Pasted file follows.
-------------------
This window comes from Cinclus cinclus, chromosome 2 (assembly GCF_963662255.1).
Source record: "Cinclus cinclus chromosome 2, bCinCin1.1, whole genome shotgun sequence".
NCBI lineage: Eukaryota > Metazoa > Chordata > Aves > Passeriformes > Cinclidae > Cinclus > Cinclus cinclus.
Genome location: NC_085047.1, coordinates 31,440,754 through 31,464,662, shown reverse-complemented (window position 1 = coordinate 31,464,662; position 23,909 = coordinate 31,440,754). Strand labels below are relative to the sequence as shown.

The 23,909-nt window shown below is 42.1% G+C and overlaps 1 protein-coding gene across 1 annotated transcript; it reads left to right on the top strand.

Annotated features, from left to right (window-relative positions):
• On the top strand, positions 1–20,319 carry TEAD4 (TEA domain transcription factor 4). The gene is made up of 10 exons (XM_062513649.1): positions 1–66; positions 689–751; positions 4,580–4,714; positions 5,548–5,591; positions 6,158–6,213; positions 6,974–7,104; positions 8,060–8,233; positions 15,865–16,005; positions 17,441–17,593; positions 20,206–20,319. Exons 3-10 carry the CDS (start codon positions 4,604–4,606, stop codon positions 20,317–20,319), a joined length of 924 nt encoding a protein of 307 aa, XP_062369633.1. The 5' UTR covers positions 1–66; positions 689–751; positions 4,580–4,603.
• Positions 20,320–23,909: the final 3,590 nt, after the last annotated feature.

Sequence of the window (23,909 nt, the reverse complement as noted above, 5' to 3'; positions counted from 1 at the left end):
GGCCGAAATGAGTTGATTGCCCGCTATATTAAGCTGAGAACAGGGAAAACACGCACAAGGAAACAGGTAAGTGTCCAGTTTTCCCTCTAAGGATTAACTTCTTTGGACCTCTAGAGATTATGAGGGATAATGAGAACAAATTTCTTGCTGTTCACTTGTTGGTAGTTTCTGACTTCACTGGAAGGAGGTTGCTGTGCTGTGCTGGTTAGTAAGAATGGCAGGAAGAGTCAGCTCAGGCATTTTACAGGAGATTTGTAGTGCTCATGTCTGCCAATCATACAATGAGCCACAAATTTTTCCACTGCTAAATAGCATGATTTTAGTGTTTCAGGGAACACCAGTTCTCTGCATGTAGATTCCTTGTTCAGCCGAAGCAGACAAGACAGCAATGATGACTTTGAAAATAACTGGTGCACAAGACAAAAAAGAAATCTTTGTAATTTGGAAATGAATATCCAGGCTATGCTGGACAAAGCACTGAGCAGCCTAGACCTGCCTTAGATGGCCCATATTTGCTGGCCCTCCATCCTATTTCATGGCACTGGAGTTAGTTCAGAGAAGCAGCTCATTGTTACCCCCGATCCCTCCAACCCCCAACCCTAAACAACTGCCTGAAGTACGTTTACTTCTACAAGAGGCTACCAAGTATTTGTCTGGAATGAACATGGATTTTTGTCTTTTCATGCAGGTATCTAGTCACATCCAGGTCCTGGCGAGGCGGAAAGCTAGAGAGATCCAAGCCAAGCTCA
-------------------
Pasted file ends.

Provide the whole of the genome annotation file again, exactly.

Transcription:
This window comes from Cinclus cinclus, chromosome 2 (assembly GCF_963662255.1).
Source record: "Cinclus cinclus chromosome 2, bCinCin1.1, whole genome shotgun sequence".
NCBI lineage: Eukaryota > Metazoa > Chordata > Aves > Passeriformes > Cinclidae > Cinclus > Cinclus cinclus.
Genome location: NC_085047.1, coordinates 31,440,754 through 31,464,662, shown reverse-complemented (window position 1 = coordinate 31,464,662; position 23,909 = coordinate 31,440,754). Strand labels below are relative to the sequence as shown.

The 23,909-nt window shown below is 42.1% G+C and overlaps 1 protein-coding gene across 1 annotated transcript; it reads left to right on the top strand.

Annotated features, from left to right (window-relative positions):
• On the top strand, positions 1–20,319 carry TEAD4 (TEA domain transcription factor 4). The gene is made up of 10 exons (XM_062513649.1): positions 1–66; positions 689–751; positions 4,580–4,714; positions 5,548–5,591; positions 6,158–6,213; positions 6,974–7,104; positions 8,060–8,233; positions 15,865–16,005; positions 17,441–17,593; positions 20,206–20,319. Exons 3-10 carry the CDS (start codon positions 4,604–4,606, stop codon positions 20,317–20,319), a joined length of 924 nt encoding a protein of 307 aa, XP_062369633.1. The 5' UTR covers positions 1–66; positions 689–751; positions 4,580–4,603.
• Positions 20,320–23,909: the final 3,590 nt, after the last annotated feature.

Sequence of the window (23,909 nt, the reverse complement as noted above, 5' to 3'; positions counted from 1 at the left end):
GGCCGAAATGAGTTGATTGCCCGCTATATTAAGCTGAGAACAGGGAAAACACGCACAAGGAAACAGGTAAGTGTCCAGTTTTCCCTCTAAGGATTAACTTCTTTGGACCTCTAGAGATTATGAGGGATAATGAGAACAAATTTCTTGCTGTTCACTTGTTGGTAGTTTCTGACTTCACTGGAAGGAGGTTGCTGTGCTGTGCTGGTTAGTAAGAATGGCAGGAAGAGTCAGCTCAGGCATTTTACAGGAGATTTGTAGTGCTCATGTCTGCCAATCATACAATGAGCCACAAATTTTTCCACTGCTAAATAGCATGATTTTAGTGTTTCAGGGAACACCAGTTCTCTGCATGTAGATTCCTTGTTCAGCCGAAGCAGACAAGACAGCAATGATGACTTTGAAAATAACTGGTGCACAAGACAAAAAAGAAATCTTTGTAATTTGGAAATGAATATCCAGGCTATGCTGGACAAAGCACTGAGCAGCCTAGACCTGCCTTAGATGGCCCATATTTGCTGGCCCTCCATCCTATTTCATGGCACTGGAGTTAGTTCAGAGAAGCAGCTCATTGTTACCCCCGATCCCTCCAACCCCCAACCCTAAACAACTGCCTGAAGTACGTTTACTTCTACAAGAGGCTACCAAGTATTTGTCTGGAATGAACATGGATTTTTGTCTTTTCATGCAGGTATCTAGTCACATCCAGGTCCTGGCGAGGCGGAAAGCTAGAGAGATCCAAGCCAAGCTCA